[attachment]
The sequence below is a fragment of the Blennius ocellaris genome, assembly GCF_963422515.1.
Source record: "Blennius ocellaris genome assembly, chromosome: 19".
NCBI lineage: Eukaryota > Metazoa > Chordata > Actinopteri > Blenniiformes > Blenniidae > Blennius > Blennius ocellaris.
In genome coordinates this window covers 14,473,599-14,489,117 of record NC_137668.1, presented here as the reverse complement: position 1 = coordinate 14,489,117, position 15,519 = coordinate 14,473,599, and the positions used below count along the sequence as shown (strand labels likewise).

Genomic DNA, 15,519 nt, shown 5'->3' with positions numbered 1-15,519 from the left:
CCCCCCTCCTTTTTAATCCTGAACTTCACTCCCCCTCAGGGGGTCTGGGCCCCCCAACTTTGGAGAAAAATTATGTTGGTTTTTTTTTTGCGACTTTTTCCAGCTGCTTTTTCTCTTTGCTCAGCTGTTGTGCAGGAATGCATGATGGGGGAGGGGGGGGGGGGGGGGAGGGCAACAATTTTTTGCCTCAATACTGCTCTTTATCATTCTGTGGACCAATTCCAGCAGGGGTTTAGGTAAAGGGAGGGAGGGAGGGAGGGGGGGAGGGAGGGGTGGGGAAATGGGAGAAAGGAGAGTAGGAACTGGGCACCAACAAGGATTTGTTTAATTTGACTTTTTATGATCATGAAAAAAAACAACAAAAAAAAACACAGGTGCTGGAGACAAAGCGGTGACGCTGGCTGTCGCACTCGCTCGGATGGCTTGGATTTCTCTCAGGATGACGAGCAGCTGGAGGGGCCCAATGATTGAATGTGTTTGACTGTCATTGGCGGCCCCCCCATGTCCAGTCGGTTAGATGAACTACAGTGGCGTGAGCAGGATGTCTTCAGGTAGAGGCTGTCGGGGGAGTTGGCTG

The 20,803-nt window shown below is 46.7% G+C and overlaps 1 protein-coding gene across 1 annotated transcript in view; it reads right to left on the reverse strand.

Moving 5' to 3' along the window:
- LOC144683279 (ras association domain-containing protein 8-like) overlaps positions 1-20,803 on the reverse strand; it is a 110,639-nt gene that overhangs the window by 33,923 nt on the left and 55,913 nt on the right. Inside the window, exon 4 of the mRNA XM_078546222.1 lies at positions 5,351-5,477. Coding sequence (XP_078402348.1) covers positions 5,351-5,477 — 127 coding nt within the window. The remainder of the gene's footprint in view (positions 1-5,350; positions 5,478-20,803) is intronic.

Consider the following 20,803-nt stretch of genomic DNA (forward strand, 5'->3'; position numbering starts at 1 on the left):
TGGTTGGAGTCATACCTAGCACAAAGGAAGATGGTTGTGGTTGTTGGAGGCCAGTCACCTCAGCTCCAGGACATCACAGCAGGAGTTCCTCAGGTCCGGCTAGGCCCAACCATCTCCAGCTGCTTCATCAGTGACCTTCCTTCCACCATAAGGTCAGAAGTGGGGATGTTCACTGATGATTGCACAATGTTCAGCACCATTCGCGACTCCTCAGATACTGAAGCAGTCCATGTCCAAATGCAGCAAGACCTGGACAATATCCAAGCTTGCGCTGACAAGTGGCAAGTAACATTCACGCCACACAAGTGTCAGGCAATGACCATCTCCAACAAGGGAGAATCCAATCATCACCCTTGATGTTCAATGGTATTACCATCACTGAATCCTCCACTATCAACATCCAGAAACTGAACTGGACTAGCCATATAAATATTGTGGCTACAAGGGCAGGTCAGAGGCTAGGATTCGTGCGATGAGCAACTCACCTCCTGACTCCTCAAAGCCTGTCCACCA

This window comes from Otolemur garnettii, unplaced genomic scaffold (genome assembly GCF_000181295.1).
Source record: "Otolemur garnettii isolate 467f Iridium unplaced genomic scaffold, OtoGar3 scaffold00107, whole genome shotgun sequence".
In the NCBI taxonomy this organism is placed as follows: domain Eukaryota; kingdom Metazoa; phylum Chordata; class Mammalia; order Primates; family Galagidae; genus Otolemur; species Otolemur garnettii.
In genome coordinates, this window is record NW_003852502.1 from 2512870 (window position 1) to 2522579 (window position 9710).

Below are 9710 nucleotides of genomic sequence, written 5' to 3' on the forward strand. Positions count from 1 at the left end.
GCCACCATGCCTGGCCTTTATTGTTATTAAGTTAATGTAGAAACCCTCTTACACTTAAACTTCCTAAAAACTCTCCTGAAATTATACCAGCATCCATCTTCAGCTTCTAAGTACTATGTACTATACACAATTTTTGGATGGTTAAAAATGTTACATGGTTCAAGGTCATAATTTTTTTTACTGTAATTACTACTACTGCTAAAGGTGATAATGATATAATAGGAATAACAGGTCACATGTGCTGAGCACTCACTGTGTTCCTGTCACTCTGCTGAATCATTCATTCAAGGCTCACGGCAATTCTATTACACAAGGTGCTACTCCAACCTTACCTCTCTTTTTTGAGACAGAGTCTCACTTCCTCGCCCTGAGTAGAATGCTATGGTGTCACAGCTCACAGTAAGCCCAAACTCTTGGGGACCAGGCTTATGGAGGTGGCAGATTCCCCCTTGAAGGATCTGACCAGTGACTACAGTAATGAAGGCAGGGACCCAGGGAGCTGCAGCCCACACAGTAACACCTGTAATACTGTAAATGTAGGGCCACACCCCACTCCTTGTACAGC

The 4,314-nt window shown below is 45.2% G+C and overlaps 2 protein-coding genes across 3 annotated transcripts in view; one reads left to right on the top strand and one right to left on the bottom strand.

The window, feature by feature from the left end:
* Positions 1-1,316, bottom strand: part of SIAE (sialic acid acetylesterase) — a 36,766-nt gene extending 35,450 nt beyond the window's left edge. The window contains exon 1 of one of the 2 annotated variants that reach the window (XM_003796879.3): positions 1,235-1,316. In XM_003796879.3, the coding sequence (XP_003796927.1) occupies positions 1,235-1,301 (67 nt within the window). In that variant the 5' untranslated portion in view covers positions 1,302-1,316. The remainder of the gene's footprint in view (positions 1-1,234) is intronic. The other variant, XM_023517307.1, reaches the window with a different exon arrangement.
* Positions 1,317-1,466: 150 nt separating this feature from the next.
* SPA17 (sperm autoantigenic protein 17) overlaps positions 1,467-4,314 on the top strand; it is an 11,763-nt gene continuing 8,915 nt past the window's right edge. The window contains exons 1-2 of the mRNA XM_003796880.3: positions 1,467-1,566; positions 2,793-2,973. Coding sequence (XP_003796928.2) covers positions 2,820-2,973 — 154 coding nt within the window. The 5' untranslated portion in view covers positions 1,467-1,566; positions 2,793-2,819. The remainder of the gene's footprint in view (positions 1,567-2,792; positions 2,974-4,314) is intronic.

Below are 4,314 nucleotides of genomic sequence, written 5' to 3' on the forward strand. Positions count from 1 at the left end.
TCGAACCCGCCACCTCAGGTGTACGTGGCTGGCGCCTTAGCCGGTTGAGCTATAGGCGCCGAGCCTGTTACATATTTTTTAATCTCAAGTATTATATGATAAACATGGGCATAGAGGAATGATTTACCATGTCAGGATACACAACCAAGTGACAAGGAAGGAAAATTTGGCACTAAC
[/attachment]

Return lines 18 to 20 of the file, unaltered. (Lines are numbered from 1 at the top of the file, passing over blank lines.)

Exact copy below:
The 4,314-nt window shown below is 45.2% G+C and overlaps 2 protein-coding genes across 3 annotated transcripts in view; one reads left to right on the top strand and one right to left on the bottom strand.

The window, feature by feature from the left end:
* Positions 1-1,316, bottom strand: part of SIAE (sialic acid acetylesterase) — a 36,766-nt gene extending 35,450 nt beyond the window's left edge. The window contains exon 1 of one of the 2 annotated variants that reach the window (XM_003796879.3): positions 1,235-1,316. In XM_003796879.3, the coding sequence (XP_003796927.1) occupies positions 1,235-1,301 (67 nt within the window). In that variant the 5' untranslated portion in view covers positions 1,302-1,316. The remainder of the gene's footprint in view (positions 1-1,234) is intronic. The other variant, XM_023517307.1, reaches the window with a different exon arrangement.